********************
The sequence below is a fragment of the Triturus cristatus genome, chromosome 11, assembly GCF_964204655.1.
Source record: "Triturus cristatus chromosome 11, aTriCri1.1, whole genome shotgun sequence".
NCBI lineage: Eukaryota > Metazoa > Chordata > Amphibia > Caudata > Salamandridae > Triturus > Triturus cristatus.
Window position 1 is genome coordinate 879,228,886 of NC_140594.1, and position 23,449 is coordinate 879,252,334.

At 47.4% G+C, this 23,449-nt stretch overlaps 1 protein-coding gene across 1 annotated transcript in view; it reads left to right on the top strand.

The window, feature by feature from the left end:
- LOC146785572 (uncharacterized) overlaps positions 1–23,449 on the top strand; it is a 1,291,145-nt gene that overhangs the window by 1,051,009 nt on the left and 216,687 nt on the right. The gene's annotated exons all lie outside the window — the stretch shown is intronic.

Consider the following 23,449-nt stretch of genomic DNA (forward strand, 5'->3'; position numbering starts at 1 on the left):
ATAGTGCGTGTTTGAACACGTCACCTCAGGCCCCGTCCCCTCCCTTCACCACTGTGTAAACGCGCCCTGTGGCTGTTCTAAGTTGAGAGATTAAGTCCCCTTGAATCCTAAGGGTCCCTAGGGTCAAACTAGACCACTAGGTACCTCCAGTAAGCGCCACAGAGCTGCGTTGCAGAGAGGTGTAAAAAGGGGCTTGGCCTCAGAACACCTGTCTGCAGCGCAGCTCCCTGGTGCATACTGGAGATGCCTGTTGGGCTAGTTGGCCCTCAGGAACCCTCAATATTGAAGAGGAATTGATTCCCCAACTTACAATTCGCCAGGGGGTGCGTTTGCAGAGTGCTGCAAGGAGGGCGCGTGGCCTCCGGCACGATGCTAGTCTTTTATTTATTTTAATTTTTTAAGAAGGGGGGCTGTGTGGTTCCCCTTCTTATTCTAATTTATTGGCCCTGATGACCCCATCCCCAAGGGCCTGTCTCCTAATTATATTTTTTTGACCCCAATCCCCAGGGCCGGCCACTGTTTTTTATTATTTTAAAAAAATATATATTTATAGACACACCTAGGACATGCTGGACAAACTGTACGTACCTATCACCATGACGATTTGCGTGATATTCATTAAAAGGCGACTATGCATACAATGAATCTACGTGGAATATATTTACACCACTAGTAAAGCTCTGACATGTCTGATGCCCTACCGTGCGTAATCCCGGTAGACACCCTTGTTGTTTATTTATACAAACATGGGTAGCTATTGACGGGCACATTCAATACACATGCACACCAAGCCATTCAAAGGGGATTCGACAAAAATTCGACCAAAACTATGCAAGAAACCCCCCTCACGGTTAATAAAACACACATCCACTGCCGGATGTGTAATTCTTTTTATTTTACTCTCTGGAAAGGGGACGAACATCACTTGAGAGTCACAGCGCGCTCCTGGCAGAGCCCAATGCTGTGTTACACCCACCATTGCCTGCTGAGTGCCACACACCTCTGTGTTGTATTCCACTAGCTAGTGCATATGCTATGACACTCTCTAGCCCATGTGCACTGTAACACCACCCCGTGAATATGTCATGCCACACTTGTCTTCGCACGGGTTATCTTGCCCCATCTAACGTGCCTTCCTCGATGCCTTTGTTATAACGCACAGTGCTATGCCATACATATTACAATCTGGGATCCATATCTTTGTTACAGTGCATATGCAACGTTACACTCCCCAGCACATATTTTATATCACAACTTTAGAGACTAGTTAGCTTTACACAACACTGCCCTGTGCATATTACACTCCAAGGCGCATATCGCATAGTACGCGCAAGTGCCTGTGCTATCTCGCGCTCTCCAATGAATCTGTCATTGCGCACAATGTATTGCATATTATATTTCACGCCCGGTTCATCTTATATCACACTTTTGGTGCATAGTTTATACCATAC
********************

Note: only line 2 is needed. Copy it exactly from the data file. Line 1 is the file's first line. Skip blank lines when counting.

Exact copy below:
Source record: "Triturus cristatus chromosome 11, aTriCri1.1, whole genome shotgun sequence".